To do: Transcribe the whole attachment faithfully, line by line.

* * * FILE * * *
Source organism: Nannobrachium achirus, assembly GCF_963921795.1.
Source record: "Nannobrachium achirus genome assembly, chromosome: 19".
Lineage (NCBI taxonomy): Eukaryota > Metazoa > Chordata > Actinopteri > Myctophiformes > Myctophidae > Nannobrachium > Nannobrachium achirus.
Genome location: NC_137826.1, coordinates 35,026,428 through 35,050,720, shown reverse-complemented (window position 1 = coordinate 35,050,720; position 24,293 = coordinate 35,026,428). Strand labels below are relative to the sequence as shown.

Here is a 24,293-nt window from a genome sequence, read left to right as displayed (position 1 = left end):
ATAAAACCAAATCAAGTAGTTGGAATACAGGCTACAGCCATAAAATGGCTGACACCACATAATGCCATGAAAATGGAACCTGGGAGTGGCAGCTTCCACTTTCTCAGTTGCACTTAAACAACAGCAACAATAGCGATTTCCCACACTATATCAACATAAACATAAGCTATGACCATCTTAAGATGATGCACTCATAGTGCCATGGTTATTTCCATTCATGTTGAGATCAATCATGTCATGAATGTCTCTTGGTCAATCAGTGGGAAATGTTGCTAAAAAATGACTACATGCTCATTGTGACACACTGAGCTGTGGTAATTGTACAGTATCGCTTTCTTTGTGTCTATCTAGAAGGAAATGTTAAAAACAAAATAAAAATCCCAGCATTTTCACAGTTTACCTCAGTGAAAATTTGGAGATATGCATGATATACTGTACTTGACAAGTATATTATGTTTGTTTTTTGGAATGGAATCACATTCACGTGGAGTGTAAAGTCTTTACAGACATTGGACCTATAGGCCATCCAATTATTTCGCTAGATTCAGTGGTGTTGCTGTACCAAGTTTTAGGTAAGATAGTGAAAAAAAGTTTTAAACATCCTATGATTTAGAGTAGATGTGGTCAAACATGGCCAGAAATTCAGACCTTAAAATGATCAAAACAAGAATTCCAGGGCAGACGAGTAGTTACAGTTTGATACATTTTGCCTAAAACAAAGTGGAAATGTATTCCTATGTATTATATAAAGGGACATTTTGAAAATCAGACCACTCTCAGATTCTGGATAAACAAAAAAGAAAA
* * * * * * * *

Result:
Source organism: Nannobrachium achirus, assembly GCF_963921795.1.
Source record: "Nannobrachium achirus genome assembly, chromosome: 19".
Lineage (NCBI taxonomy): Eukaryota > Metazoa > Chordata > Actinopteri > Myctophiformes > Myctophidae > Nannobrachium > Nannobrachium achirus.
Genome location: NC_137826.1, coordinates 35,026,428 through 35,050,720, shown reverse-complemented (window position 1 = coordinate 35,050,720; position 24,293 = coordinate 35,026,428). Strand labels below are relative to the sequence as shown.

Here is a 24,293-nt window from a genome sequence, read left to right as displayed (position 1 = left end):
ATAAAACCAAATCAAGTAGTTGGAATACAGGCTACAGCCATAAAATGGCTGACACCACATAATGCCATGAAAATGGAACCTGGGAGTGGCAGCTTCCACTTTCTCAGTTGCACTTAAACAACAGCAACAATAGCGATTTCCCACACTATATCAACATAAACATAAGCTATGACCATCTTAAGATGATGCACTCATAGTGCCATGGTTATTTCCATTCATGTTGAGATCAATCATGTCATGAATGTCTCTTGGTCAATCAGTGGGAAATGTTGCTAAAAAATGACTACATGCTCATTGTGACACACTGAGCTGTGGTAATTGTACAGTATCGCTTTCTTTGTGTCTATCTAGAAGGAAATGTTAAAAACAAAATAAAAATCCCAGCATTTTCACAGTTTACCTCAGTGAAAATTTGGAGATATGCATGATATACTGTACTTGACAAGTATATTATGTTTGTTTTTTGGAATGGAATCACATTCACGTGGAGTGTAAAGTCTTTACAGACATTGGACCTATAGGCCATCCAATTATTTCGCTAGATTCAGTGGTGTTGCTGTACCAAGTTTTAGGTAAGATAGTGAAAAAAAGTTTTAAACATCCTATGATTTAGAGTAGATGTGGTCAAACATGGCCAGAAATTCAGACCTTAAAATGATCAAAACAAGAATTCCAGGGCAGACGAGTAGTTACAGTTTGATACATTTTGCCTAAAACAAAGTGGAAATGTATTCCTATGTATTATATAAAGGGACATTTTGAAAATCAGACCACTCTCAGATTCTGGATAAACAAAAAAGAAAA